Clean Diesel Technologies (CDTI) ended Thursday's session on the corner of euphoria and delirious, roughly doubling in value. Put in perspective, by the end of the day shares were twice as expensive as the session prior.
Yet it was a scant news release maintaining that the company "received nearly $2.0 million in orders for its verified (approved) emission reduction products" that drove shares beyond rational boundaries. The $2M order represents approximately 4% of Clean Diesel Technologies' sales on an annual basis (per its 10K filing) -- hardly justification for the irrational trading that took place on Thursday.
Further, as of the most recent quarter, cash and equivalents totaled just $1.245M, down from $5M in the previous quarter, per its 10Q filing. During the same period, accounts receivable grew more than 36%, suggesting some complacency on the part of debtors.
To the dismay of by-the-number type investors, debt continues to grow and the exhaustion of certain prepaid expenses may put a strain on cash, particularly in the short-term. The question then becomes: Who will finance the company -- or rather, how will the company finance itself?
Last quarter, Clean Diesel Technologies drew on a $2.5M line of credit, but still saw significant depletion of cash. Cash flows from all three accounts were negative. And as a fantastic turnaround in operations and the divestiture of non-existent assets remains improbable, the only account Clean Diesel Technologies is looking towards to solve its cash woes is none other than financing activities. As such, beware of a possible stock sale.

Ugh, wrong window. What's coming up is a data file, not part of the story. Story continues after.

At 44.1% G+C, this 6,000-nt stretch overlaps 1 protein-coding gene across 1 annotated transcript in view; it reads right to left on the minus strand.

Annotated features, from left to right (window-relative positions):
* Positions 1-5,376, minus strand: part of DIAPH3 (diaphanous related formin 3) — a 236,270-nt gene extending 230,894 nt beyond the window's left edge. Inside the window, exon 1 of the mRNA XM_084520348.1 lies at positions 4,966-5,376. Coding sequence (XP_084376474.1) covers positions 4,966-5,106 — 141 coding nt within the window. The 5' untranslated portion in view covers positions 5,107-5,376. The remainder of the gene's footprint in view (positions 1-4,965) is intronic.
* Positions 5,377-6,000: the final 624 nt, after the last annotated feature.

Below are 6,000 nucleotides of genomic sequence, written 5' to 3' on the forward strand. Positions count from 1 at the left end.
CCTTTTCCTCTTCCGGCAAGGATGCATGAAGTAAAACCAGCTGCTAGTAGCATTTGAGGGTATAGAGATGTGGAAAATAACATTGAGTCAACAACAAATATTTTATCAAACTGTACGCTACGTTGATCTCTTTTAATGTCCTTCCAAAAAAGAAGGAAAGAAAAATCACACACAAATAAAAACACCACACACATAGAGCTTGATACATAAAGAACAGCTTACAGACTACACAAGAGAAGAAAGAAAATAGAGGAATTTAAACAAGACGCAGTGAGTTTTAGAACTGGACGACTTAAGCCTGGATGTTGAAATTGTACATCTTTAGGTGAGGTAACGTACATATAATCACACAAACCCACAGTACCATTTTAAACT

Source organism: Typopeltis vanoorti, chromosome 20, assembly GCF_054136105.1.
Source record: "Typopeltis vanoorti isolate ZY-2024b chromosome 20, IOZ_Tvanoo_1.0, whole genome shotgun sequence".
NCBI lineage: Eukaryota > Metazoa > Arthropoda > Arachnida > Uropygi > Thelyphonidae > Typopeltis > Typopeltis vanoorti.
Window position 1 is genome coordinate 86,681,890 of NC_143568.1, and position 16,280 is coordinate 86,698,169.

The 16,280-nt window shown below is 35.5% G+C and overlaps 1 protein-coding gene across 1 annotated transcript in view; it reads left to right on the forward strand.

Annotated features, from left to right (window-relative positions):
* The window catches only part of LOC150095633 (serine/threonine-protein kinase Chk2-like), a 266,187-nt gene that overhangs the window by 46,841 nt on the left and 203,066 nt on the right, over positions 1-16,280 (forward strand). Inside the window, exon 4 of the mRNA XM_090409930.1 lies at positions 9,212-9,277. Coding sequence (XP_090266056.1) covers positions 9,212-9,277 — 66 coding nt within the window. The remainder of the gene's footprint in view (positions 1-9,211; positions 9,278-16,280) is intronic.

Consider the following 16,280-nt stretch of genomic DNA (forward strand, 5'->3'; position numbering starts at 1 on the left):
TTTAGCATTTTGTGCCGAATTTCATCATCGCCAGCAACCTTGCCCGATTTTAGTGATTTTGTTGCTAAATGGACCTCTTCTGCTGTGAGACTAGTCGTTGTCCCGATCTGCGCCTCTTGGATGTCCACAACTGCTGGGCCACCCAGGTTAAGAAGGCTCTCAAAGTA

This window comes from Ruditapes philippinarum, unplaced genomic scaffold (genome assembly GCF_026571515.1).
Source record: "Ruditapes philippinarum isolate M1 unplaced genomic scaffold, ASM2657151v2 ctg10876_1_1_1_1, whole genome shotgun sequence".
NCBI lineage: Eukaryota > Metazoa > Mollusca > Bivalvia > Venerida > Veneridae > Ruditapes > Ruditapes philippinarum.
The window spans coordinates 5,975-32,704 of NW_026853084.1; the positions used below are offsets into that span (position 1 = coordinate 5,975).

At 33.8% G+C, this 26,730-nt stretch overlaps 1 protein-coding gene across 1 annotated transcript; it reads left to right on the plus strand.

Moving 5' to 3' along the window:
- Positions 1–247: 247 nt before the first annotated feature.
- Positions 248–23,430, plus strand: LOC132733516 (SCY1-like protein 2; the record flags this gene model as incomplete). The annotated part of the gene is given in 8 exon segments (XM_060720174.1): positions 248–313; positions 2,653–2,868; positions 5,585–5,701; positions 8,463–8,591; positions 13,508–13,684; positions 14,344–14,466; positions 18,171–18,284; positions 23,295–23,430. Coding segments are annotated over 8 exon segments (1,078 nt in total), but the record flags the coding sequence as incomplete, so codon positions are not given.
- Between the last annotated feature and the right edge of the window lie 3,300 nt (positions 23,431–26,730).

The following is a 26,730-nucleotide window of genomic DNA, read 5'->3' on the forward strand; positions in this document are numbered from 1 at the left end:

Clean Diesel Technologies traded yesterday at its highest point since the year began. At these prices, financing by issuing common stock seems attractive, if not downright logical. However, issuing new stock would pose significant risk to existing shareholders, greatly diluting the small outstanding count. For example, if 1M shares were issued at $7/share, shareholders would be diluted roughly 25% in exchange for enough cash to get Clean Diesel Technologies through the next two or three quarters. This would put tremendous pressure on management to grow the company at a rapid rate, only to justify the financing.
Returning to the theme of an irrational market, more than double the number of shares floating traded hands on Thursday. This implies speculation was the driver, as traders mechanically inflated the stock price, perhaps at the expense of shareholders and naive investors.
An intraday look at trading reveals that after peaking at $8.64, the price slid more than 14% to close at $7.60. This implies that traders booked profits and/or sold foreseeing a retracement in the upcoming session.
[Click to enlarge]
As a rule of thumb, what goes up must come down. In this very instance, Clean Diesel Technologies finds itself overextended to the upside, clinging onto the edge of a cliff.